Wellard selling meatworks, mill and quarantine sites for $17m

Wellard selling meatworks, mill and quarantine sites for $17m


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Wellard has sold its Wongan Hills feed mill and expects to complete its Beaufort River Meats sale in April

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Listed livestock exporter, Wellard, is expecting to reap more than $17 million when it wraps up the sale of its Wongan Hills feed mill and its Beaufort River Meats abattoir in Western Australia this month.

The sell-off process also includes its Baldivis pre-export quarantine site lease in WA and its Victorian pre-export quarantine facility at Condah, between Portland and Hamilton.

The WA quarantine site and Beaufort River Meats are being sold to Ausvision Rural Services, a subsidiary of Wellard's live export rival, the Jordanian-owned, Livestock Shipping Services, also based in Perth.

LSS has been shipping livestock from Australia around the world for over 15 years and boasts access to one of the world's largest livestock transport fleets.

The Baldivis and Condah quarantine sales have just been completed.

The abattoir sale, worth about $8m, is expected to be completed by the end of April, having been earlier earmarked to sell to the International Meat Co in a deal which fell through in February.

Wellard retained the deposit from the original contract after it failed to eventuate.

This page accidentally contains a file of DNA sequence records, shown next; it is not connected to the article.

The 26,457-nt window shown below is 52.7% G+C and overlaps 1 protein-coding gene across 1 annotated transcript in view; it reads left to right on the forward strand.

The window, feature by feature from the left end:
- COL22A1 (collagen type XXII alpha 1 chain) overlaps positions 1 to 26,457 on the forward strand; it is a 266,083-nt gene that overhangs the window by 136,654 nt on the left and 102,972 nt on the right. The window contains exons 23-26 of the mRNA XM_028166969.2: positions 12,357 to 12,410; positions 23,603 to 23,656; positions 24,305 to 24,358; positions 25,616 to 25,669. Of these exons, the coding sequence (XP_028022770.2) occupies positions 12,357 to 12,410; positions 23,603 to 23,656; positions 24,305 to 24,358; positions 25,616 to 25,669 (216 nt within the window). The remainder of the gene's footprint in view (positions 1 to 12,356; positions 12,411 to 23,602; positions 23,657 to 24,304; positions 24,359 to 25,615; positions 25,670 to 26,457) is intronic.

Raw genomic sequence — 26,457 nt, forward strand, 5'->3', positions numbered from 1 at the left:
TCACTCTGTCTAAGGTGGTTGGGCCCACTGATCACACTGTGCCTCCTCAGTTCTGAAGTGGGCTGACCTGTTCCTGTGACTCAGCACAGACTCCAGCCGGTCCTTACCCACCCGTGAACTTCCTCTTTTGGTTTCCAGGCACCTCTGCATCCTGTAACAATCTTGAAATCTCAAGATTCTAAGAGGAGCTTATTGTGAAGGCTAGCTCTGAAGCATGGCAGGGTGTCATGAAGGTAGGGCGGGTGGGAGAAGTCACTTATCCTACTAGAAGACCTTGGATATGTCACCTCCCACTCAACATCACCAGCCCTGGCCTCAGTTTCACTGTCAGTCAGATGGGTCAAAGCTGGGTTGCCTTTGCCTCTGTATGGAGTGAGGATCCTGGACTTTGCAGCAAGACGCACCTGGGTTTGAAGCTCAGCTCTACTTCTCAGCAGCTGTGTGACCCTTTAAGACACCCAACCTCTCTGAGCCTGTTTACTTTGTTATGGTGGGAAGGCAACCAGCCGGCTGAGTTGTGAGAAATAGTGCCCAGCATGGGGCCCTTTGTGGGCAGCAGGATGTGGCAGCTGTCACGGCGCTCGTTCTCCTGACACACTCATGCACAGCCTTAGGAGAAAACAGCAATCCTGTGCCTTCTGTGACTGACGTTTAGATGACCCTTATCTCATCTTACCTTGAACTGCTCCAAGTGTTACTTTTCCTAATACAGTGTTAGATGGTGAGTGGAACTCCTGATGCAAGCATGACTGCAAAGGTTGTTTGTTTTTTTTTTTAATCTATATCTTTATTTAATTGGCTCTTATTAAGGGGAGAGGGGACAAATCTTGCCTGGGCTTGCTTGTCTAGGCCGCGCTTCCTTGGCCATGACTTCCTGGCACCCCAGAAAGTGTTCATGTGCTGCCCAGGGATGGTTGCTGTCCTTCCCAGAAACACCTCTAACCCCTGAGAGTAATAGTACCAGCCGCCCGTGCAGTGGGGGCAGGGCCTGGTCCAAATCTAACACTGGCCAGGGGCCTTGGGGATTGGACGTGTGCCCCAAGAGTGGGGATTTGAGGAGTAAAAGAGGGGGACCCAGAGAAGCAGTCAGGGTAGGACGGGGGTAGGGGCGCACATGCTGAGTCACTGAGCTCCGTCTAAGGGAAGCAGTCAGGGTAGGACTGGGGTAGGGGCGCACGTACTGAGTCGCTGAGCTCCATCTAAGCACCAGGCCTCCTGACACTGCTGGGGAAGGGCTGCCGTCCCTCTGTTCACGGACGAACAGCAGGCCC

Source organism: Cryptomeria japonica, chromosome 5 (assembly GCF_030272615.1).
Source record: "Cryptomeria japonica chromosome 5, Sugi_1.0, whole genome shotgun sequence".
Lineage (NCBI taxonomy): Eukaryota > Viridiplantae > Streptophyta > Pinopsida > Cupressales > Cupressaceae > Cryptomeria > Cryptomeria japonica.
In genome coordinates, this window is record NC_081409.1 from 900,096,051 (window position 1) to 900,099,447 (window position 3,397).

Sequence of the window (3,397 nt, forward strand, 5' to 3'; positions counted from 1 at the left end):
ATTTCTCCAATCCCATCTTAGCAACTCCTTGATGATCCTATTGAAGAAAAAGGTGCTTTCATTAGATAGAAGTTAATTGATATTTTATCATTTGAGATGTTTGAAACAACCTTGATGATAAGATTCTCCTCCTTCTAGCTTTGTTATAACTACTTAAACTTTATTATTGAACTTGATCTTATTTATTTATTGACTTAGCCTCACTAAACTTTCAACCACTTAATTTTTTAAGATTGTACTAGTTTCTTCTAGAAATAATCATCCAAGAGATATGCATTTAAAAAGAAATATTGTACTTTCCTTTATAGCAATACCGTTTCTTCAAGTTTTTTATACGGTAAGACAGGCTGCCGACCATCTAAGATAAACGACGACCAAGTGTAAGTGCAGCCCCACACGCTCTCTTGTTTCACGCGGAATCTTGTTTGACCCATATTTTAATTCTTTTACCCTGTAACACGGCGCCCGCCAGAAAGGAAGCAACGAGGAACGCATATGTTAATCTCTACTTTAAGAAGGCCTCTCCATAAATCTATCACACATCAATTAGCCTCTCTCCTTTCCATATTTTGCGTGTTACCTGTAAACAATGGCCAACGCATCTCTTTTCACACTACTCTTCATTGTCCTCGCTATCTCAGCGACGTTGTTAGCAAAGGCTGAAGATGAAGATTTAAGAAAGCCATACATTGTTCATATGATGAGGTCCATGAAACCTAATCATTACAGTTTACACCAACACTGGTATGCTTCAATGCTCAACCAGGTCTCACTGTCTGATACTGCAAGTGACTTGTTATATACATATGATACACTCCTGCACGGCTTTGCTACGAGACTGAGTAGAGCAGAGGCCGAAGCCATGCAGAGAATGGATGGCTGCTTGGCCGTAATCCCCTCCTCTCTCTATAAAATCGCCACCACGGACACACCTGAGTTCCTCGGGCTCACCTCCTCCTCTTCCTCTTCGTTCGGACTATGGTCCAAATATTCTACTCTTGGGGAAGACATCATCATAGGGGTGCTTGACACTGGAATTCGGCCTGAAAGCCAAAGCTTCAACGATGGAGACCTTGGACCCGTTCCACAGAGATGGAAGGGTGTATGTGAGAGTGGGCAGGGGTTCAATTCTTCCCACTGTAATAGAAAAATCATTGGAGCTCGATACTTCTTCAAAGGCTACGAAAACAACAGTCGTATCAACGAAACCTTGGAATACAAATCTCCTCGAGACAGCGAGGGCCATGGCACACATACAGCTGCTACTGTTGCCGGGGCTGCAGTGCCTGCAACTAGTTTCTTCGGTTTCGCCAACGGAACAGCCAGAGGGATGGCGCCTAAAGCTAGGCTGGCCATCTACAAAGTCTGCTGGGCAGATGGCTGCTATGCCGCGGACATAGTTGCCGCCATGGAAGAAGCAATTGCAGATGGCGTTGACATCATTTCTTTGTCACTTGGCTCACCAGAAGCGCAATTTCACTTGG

Wellard expected to realise about $17.5 million in free cash flow, including the retained deposit, realisation of working capital, and the sale of other related assets in relation to the properties.

In December Wellard advised shareholders it had agreed to an early redemption of 3.5m convertible notes, worth almost $5m, as part of a standstill agreement with its noteholders, and after reaching agreements for the sale of non-core assets.

Weathered by market setbacks in the live export trade and funding stresses in recent years, Wellard has since extended the previous noteholder standstill period to expire on September 30, and potentially beyond that date at the discretion of the noteholders.

During this second standstill period Wellard has committed to redeem a minimum of $700,000 in convertible notes a month and pay a coupon rate of 14 per cent a year on the face value of the outstanding notes.

The interest rate will increase if the standstill period is further extended.

The parties have agreed the notes are no longer convertible into Wellard shares.

Wellard's share price, which began trading at almost $1.40 in late 2015, was this week up slightly on recent trade at almost six cents a share.

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